Although UDCA is recognized as a non-antiviral hepatoprotective agent, it is used in combination with antivirals for the treatment of some viral diseases, such as viral hepatitis7. Also, UDCA alone or in combination with antivirals or immunomodulators, improve patients with hepatitis A virus (HAV), hepatitis B (HBV), hepatitis C (HCV), hepatitis D (HDV), hepatitis E (HEV), and Non-A-E acute viral hepatitis23,24. In addition, potential beneficial effects in acquired immunodeficiency virus have been shown in pilot studies with UDCA25. Previously, Yadav et al.26 have explored the effect of ursodeoxycholate and chenodeoxycholate against SARS-CoV-2 envelope protein. They found that these molecules increase permeability just like surfactants/detergents.

The repositioning of old drugs arises as an advantage due to their previous development and application over the years27. Among the methods used in drug repurposing studies are molecular docking and dynamics simulations28. Molecular Dynamics is one of the computational strategies used for predicting the complementarity of the binding site between the ligand and the target29,30.

In order to show the interaction of the SARS-CoV-2 virus with UDCA, we took into account the UDCA characteristics of hydrophobicity and its action on cholesterol. Here, we explored the interaction between both UDCA and the Spike protein through in silico studies, as well as UDCA in the presence of a model of the membrane of SARS-CoV-2. Also, according to the characteristics of the lipid constituents, we constructed different types of membrane and recorded possible UDCA/membrane interactions.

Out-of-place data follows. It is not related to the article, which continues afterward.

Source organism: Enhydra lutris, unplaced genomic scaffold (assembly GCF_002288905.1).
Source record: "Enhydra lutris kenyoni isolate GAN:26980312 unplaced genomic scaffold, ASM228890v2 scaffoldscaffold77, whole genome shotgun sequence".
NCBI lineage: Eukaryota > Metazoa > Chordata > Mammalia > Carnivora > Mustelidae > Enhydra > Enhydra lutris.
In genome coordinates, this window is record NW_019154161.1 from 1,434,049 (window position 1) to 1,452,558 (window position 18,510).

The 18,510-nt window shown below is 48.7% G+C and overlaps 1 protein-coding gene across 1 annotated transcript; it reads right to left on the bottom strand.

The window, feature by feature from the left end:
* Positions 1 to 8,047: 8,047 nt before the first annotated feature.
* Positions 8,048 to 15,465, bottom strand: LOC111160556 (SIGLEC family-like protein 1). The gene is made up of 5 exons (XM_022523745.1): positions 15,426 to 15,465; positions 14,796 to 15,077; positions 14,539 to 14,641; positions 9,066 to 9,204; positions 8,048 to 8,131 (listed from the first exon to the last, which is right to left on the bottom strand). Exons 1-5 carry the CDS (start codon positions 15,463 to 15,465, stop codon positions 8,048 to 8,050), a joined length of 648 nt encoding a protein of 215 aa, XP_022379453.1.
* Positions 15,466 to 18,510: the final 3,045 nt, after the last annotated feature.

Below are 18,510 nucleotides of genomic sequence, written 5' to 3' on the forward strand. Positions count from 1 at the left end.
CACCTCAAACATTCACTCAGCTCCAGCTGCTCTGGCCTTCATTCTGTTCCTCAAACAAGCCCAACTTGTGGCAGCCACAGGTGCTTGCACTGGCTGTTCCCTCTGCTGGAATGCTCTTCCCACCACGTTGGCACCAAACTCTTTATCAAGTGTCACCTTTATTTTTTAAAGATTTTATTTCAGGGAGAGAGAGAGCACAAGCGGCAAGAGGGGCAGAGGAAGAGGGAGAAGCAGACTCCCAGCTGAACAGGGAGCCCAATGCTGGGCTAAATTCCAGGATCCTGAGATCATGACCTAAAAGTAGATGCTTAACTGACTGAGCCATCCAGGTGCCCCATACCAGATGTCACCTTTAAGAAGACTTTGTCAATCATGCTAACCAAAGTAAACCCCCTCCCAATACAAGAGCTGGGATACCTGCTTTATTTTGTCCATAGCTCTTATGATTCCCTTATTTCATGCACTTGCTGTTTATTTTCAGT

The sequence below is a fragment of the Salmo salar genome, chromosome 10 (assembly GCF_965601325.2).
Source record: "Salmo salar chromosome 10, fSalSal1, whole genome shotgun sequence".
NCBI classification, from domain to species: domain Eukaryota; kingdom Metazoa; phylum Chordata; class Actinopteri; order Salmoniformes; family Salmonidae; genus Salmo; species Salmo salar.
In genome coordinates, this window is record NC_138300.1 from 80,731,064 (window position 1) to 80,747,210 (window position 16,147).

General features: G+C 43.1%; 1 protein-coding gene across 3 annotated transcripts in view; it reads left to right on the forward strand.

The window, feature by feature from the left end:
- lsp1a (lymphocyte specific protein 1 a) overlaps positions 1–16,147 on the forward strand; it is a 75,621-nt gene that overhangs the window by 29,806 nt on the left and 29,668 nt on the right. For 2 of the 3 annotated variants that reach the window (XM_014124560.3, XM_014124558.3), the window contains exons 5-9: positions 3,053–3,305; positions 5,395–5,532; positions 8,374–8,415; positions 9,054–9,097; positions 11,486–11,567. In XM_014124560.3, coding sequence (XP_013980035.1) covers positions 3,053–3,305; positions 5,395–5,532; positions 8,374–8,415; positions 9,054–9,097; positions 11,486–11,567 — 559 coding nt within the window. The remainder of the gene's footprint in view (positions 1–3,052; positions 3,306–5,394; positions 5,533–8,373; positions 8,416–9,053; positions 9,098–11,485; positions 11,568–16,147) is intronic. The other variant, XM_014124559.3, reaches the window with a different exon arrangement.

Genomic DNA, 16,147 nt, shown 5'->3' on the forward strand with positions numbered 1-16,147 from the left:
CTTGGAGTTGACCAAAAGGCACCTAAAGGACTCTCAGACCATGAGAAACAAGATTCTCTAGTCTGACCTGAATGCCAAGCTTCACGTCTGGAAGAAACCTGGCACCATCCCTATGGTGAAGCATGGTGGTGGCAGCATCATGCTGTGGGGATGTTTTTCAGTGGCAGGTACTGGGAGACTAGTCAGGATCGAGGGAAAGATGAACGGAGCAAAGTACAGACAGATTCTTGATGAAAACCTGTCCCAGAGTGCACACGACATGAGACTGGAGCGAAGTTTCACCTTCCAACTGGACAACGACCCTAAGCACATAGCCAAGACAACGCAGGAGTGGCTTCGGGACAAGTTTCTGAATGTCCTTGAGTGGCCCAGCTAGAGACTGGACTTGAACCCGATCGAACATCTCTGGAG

Materials and methods

Design and data set

For the "SARS-CoV-2 Spike protein-UDCA" analysis, docking and MD were applied to confirm the interaction between the SARS-CoV-2 Spike protein and UDCA. For the "SARS-CoV-2 Spike protein-6UDCA", we used six UDCA residues around the Spike protein and performed MD. In addition, for the "SARS-CoV-2 membrane-UDCA", we evaluated the interaction of UDCA with different types of membranes, including one with similar characteristics to the SARS-CoV-2 membrane.

The structure of UDCA was obtained from the Protein Data Bank (PDB)31, and its force fields were obtained with “reduce” and “antechamber”, utilities found within the AMBER14 package32. The trimeric structure of the Spike protein was taken from code 6VSB.pdb33. The membrane model was designed and built as indicated below. Notably, we carried out MD with 7DF3.pdb34 in a prefusion state, and we obtained the same results. To visualize MD´s trajectories, we used UCSF CHIMERA V.1.1535, and VMD 1.9.336.

Docking study

We analysed the interaction between UDCA37 and the trimeric structure of the Spike protein using HEX 6.3 software [Hex Protein Docking,]38 through geometric correlation, with an energy minimization post-processing. The dimension of the grid was 0.75 and steric scan 18, a random seed, receptor and ligand range of 180°, and a range of rotation of 360°.

Molecular dynamics simulation with SARS-CoV-2 Spike protein and UDCA